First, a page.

One major factor that may account for this is the lack of clear rules of procedure for the recovery of premises. I recall that the 2009 Bill desired a clear set of rules for the recovery of premises and thus proposed in Section 46 that: “The governor may, as required, make regulations for the procedure through which matters relating to the conduct of proceedings shall be carried out” . We saw a future problem with this proposal empowering the governor to make the regulations. The House of Assembly, we believed, made the proposal because the then governor was a lawyer and had the capacity to make such regulations. The section would have become ineffective now that we have an accountant as the governor. We therefore advised the House of Assembly to donate such power to the Chief Judge of the State and our advice was adopted in Section 46 of the 2011 Law. That power, however, is yet to be activated by the Chief Judge for five years now, since the operation of the law despite the urgent requirement of the exercise of the power.

It is unfortunate that the lack of clear rules for the past five years to regulate recovery of premises under the 2011 law has caused so much delay in the disposal of recovery of premises but such intervention by the Chief Judge is not too late. A Chinese proverb says that the best time to plant a tree was 20 years ago but the second best time is now. I, therefore call on the Chief Judge to intervene by way of robust Practice Directions and monitoring of the Magistrates’ handling of these cases, which are said to account for 60 per cent of the cases tried at the Magistrates’ Courts.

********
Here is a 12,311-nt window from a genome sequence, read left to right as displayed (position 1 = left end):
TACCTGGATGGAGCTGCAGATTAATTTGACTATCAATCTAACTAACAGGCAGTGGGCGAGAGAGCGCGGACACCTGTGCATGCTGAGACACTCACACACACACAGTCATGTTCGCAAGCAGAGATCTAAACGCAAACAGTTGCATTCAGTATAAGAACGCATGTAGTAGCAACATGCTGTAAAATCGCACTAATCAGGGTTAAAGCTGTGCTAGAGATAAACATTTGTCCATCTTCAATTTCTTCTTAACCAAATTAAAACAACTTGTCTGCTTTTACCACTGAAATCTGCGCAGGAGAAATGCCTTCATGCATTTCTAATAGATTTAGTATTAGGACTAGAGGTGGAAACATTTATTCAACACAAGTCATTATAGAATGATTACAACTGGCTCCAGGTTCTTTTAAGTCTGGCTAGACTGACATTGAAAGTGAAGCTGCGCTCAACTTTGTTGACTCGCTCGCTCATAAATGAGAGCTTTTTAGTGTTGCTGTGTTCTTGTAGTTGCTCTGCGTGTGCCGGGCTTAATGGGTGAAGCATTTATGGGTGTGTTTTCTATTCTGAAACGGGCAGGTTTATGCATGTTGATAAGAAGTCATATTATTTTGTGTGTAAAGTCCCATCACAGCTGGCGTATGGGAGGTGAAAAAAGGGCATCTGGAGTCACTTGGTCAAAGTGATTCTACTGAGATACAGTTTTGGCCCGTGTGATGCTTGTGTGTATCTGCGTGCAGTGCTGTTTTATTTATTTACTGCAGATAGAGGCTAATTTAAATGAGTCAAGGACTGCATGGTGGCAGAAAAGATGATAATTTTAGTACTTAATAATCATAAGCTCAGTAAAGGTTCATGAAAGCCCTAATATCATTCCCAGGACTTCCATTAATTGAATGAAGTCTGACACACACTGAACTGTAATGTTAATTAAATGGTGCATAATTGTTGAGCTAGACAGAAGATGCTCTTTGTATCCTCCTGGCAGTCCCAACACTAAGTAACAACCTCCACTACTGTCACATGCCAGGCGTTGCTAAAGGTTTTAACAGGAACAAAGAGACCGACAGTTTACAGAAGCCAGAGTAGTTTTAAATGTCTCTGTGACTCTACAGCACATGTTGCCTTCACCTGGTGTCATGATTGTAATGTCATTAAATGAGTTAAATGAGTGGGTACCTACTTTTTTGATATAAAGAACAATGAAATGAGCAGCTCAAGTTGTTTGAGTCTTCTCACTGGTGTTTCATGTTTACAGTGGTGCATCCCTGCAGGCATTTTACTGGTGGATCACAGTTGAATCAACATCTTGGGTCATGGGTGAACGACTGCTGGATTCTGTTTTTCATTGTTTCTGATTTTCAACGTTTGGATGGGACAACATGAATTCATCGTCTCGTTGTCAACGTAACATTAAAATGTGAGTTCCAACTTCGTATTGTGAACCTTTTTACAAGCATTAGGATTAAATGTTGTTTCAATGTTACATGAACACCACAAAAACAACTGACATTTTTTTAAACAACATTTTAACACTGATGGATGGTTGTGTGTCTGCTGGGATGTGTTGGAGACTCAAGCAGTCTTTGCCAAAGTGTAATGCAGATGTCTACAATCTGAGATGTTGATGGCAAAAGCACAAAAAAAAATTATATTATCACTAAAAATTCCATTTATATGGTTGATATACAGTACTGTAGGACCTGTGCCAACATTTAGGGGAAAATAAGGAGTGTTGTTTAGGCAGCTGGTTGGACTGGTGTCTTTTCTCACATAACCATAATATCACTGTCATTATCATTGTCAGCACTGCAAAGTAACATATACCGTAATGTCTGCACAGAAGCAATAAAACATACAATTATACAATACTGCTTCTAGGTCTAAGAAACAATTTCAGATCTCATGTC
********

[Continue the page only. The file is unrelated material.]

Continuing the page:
Lastly, the reforms we expect in the Practice Directions include: time-limit for the disposal of tenancy cases as is the case with election petition matters. Section 42 of the Magistrates’ Court Law provides a template for the Practice Directions in this regard. Section 42 provides that a Magistrate may adjourn from date of commencement of trial and during the proceedings for a period not exceeding fourteen (14) working days and in uncontested civil cases, not more than two adjournments and not more than four adjournments in contested cases. This provision should be improved upon in the Practice Directions and enforced to the latter. Also, the frontloading system should be made mandatory for both the Claimant and the Defendant. Trial by surprise or ambush should be eliminated. All witnesses should file witness statements and lawyers reduce their arguments to writing. The frontloading system should be extended to the Magistracy in other civil cases. All forms of technicalities should be eliminated.

A landlord’s agent or attorney should be able to file a recovery suit with a mere letter of authority. Insisting on providing a duly stamped Power of Attorney is rather too technical.

This should be abolished. Another undue technical practice unsupported by the Tenancy Law is the letter of authority usually demanded from a landlord as a condition precedent for the issuance of a notice to quit by the lawyer on behalf of the landlord. This is rather too technical and unnecessary. A document signed by a lawyer on behalf of a client impliedly carries with it the authority to settle that document. There are so many areas to be looked into in the reforms and we believe a stakeholders’ forum is urgently required to enable the Chief Judge make robust practice directions in this critical sector that touches on every person either as landlord or tenant or both.
Bello, a lawyer writes from Lagos.

About the Author

Rafiu Bello has a broad experience in diverse areas of law and adequate experience in both litigation and corporate commercial practice. He contributes articles for  renowned newspapers like The Guardian and The Punch on topical legal issues.